Bett: The meeting place for education change-makers

The meeting place for education change-makers

Bett 2018 will take place from 24 to 28 January and will once again gather the global education community to celebrate, find inspiration and discuss the future of education

Over the past 35 years, Bett has evolved into the world’s meeting place for those passionate about education, bringing 850 leading companies, the best edtech start-ups and over 34,700 attendees from the global education community together in 2017 to find inspiration and discuss the future of education. The event is underpinned by the belief that everyone has a role to play in transforming education.


The Bett Arena is home to some of the inspirational talks, big stories and developments in technology in education. The programme of content for 2018 will be announced in October and to help address the perennial issue of demand versus supply, popular Arena sessions will be screened in areas around the show.


The Bett schedule includes a wealth of talks, keynotes and interactive sessions specifically for primary and secondary educators at every level. They each will give insights into education through a programme of world class speakers sharing amazing stories about new approaches to pedagogy and the application of cutting edge technology in a school setting. Topics range from being effective with budgets, managing teacher workload and dealing with teacher recruitment and retention issues to solutions to manage pupil progress and attainment and methods of creative teaching.

Some of the key tech themes being explored at the show this year will include the effective assessment of computing learning, demonstrating the value of tech to senior leadership teams, infrastructure and having the bandwidth and systems in place to support good tech in the classroom.

Practical experience is the key theme for the Workshop, new to Bett and designed to allow primary and secondary education to get more hands-on with the latest developments in pedagogical and infrastructure technology.

The opportunity to touch, test and evaluate resources is perhaps one of the most valuable features of Bett, particularly when purchases need to demonstrate clear value to schools for whom budgets are under pressure.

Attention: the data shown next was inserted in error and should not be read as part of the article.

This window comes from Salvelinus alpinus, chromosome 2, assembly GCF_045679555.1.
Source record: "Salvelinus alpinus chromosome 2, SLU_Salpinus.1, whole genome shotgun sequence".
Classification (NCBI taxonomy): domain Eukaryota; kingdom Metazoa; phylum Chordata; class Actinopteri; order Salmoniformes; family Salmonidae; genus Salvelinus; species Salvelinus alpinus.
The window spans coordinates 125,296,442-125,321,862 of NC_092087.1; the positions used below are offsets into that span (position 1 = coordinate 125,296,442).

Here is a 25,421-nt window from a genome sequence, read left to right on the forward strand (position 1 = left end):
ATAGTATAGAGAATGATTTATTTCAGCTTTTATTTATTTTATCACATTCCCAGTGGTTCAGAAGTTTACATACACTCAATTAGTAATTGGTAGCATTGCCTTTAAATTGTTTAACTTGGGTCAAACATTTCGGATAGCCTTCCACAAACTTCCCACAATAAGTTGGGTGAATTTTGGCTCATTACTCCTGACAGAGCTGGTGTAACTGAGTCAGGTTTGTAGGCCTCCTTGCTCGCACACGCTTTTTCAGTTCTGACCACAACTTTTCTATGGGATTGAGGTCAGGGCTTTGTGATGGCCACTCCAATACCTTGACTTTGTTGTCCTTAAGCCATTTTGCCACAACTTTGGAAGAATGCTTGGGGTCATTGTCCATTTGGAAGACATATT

This specially designed agenda, growing on last year’s successes, will appeal to influential practitioners and leaders in technology as well as institution leadership. The 2018 programme will deliver sessions targeted to the key objectives of its audiences including: Building 21st Century skills, adaptive learning, the use and potential of artificial intelligence and analytics and the latest in flipped and blended learning.

For further education, additional topics will include e-Portfolios, tracking attendance and engagement and the use of remote learning to meet the needs of all pupils.


Bett 2018’s worldwide parter is Microsoft. The firm’s mission in the education sector is to empower every student to achieve more. It has been a major player in this market for many years and its focus is on helping students and teachers to gain the most from the technology they often already have in schools, thereby improving student outcomes.

Microsoft has very high awareness generally, but it regularly launches new products and initiatives to support teachers and students. Its challenge is to continually demonstrate how its products make a difference in UK classrooms and compete with many new players in this fast-moving market.

“What makes Bett unique is the community. Over 45,000 people come to the show every year and they are all eager to learn how technology can help them in their schools, and no other show offers that,” said Tim Bush, education marketing manager at Microsoft.


Last year, Bett hosted some inspirational speakers such as Sir Ken Robinson, Heston Blumenthal and Ed Stafford.

Unsurprisingly, Ed Stafford’s session saw people squeezing in around the edge of the arena to catch sight of the renowned adventurer, explorer and broadcaster. Ed shared his views on why the spirit of exploration is so important in today’s world, and underlined the importance of technology in encouraging children’s natural desire to learn. He also gave all attending visitors ideas on how to ignite this inquisitiveness in their students.

Along similar lines, Eric Sheninger, senior fellow at International Centre for Leadership in Education, revealed his innovative research‑based practices; giving teachers ideas of how to implement these to bring back a sense of awe to learning. Throughout the session he stressed the importance of instilling this wonderment in the classroom.

Celebrity chef Heston Blumenthal may not be an obvious speaker at Bett, but his session probably attracted three times more people than there were seats. He spoke passionately about creativity in education and the opportunity it brings to explore and discover. He encouraged teachers to welcome questions and failure in the classroom, believing this is the basis for constructive learning.

Further Information: